Greening graduation: Recycled diplomas and plastic-bottle-based gowns
It’s graduation season, which for many schools means that it’s also prime time to show off their dedication to sustainability.
In New York, The New School decorated with local and seasonal flowers, while Pace University printed its programs on recycled paper with soy ink.
Johns Hopkins University in Maryland gave out water in biodegradable bottles. Boston University used compostable or recyclable tableware.
Unity College in Maine sent out online invitations, printed its diplomas on recycled paper and handed out just one recycled paper or alternative-fiber program to each family and graduate. The school also used fluorescent lighting in its gym powered by electricity from renewable sources and served guests local organic foods.
But what all the institutions -- and a growing number of schools around the country -- have in common is their fashion sense.
Graduation gowns at the New School were made from a fabric combining recycled polyester and plastic. Pace allowed students to rent their garb to reduce waste. Boston, Johns Hopkins and Unity all used regalia made entirely from recycled plastic bottles.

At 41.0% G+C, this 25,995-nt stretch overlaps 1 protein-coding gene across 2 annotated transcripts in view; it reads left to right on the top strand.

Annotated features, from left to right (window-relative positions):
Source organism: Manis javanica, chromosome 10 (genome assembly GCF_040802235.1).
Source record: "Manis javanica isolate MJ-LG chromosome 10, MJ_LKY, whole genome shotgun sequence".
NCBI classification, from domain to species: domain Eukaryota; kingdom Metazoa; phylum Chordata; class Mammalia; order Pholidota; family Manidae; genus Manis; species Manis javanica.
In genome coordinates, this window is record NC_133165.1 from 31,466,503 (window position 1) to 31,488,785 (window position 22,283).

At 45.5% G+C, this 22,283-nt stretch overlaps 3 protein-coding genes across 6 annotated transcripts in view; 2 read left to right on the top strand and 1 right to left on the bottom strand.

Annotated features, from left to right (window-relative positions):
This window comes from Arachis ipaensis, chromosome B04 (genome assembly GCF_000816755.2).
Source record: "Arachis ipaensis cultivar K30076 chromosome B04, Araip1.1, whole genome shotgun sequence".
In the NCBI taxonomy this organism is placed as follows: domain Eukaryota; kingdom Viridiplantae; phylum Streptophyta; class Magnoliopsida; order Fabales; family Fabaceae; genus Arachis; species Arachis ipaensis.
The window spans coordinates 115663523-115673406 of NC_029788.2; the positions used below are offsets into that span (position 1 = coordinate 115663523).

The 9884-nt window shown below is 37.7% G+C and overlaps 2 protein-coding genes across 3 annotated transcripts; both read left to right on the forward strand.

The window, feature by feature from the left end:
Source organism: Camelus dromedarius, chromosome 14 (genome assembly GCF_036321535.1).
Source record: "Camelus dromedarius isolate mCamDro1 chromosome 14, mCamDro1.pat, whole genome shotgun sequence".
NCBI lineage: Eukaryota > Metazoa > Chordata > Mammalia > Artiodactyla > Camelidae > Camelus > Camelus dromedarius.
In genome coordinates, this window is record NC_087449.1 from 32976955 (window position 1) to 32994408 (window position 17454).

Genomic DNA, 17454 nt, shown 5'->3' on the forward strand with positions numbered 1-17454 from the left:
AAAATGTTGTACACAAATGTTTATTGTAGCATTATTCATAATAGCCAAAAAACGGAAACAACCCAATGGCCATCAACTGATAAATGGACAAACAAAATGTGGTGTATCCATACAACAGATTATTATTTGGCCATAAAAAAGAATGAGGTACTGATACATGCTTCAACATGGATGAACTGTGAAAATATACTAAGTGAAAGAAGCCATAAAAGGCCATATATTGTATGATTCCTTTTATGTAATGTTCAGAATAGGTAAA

Caltech did the same thing at its commencement ceremony Friday, using caps and gowns from a Virginia company called Oak Hall.
So is this campus greenwashing or an educational green revolution? Read more in the Times’ Business section.
-- Tiffany Hsu
Photo: Graduates at Caltech wait in line for commencement to begin in their caps and gowns made from recycled bottles. Credit: Mark Boster/Los Angeles Times